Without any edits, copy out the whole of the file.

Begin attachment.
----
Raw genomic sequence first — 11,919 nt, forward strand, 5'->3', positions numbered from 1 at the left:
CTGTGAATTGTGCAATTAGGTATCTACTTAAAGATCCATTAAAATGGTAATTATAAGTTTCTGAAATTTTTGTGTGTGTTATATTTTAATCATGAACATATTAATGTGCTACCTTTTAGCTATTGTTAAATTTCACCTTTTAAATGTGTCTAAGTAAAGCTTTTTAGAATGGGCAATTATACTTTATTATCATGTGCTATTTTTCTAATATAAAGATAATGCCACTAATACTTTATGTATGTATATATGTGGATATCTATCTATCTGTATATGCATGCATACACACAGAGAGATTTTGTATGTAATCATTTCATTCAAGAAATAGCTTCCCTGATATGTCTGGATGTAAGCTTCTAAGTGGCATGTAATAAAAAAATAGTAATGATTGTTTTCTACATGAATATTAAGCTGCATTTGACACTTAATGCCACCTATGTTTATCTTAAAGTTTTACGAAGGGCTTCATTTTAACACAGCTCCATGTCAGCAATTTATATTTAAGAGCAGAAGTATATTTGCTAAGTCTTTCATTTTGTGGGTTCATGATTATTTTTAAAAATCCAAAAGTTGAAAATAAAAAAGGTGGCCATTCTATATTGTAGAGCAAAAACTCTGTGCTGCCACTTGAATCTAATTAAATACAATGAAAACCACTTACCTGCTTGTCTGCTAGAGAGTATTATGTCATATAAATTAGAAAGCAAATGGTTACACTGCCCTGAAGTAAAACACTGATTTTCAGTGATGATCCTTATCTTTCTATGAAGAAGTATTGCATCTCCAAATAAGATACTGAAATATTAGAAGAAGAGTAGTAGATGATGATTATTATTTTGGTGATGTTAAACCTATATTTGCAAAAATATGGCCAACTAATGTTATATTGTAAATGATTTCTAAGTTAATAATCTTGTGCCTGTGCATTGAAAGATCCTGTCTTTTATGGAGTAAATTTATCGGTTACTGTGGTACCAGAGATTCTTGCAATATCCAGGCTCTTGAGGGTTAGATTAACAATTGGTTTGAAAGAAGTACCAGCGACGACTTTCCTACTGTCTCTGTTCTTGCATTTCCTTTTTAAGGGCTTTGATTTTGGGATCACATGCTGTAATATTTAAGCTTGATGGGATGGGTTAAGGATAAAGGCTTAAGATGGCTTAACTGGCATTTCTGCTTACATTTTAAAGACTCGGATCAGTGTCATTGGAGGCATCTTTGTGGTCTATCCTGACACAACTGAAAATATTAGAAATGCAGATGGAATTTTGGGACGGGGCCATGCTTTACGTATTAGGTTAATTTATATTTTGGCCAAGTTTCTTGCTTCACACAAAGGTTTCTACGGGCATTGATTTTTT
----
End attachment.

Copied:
Raw genomic sequence first — 11,919 nt, forward strand, 5'->3', positions numbered from 1 at the left:
CTGTGAATTGTGCAATTAGGTATCTACTTAAAGATCCATTAAAATGGTAATTATAAGTTTCTGAAATTTTTGTGTGTGTTATATTTTAATCATGAACATATTAATGTGCTACCTTTTAGCTATTGTTAAATTTCACCTTTTAAATGTGTCTAAGTAAAGCTTTTTAGAATGGGCAATTATACTTTATTATCATGTGCTATTTTTCTAATATAAAGATAATGCCACTAATACTTTATGTATGTATATATGTGGATATCTATCTATCTGTATATGCATGCATACACACAGAGAGATTTTGTATGTAATCATTTCATTCAAGAAATAGCTTCCCTGATATGTCTGGATGTAAGCTTCTAAGTGGCATGTAATAAAAAAATAGTAATGATTGTTTTCTACATGAATATTAAGCTGCATTTGACACTTAATGCCACCTATGTTTATCTTAAAGTTTTACGAAGGGCTTCATTTTAACACAGCTCCATGTCAGCAATTTATATTTAAGAGCAGAAGTATATTTGCTAAGTCTTTCATTTTGTGGGTTCATGATTATTTTTAAAAATCCAAAAGTTGAAAATAAAAAAGGTGGCCATTCTATATTGTAGAGCAAAAACTCTGTGCTGCCACTTGAATCTAATTAAATACAATGAAAACCACTTACCTGCTTGTCTGCTAGAGAGTATTATGTCATATAAATTAGAAAGCAAATGGTTACACTGCCCTGAAGTAAAACACTGATTTTCAGTGATGATCCTTATCTTTCTATGAAGAAGTATTGCATCTCCAAATAAGATACTGAAATATTAGAAGAAGAGTAGTAGATGATGATTATTATTTTGGTGATGTTAAACCTATATTTGCAAAAATATGGCCAACTAATGTTATATTGTAAATGATTTCTAAGTTAATAATCTTGTGCCTGTGCATTGAAAGATCCTGTCTTTTATGGAGTAAATTTATCGGTTACTGTGGTACCAGAGATTCTTGCAATATCCAGGCTCTTGAGGGTTAGATTAACAATTGGTTTGAAAGAAGTACCAGCGACGACTTTCCTACTGTCTCTGTTCTTGCATTTCCTTTTTAAGGGCTTTGATTTTGGGATCACATGCTGTAATATTTAAGCTTGATGGGATGGGTTAAGGATAAAGGCTTAAGATGGCTTAACTGGCATTTCTGCTTACATTTTAAAGACTCGGATCAGTGTCATTGGAGGCATCTTTGTGGTCTATCCTGACACAACTGAAAATATTAGAAATGCAGATGGAATTTTGGGACGGGGCCATGCTTTACGTATTAGGTTAATTTATATTTTGGCCAAGTTTCTTGCTTCACACAAAGGTTTCTACGGGCATTGATTTTTT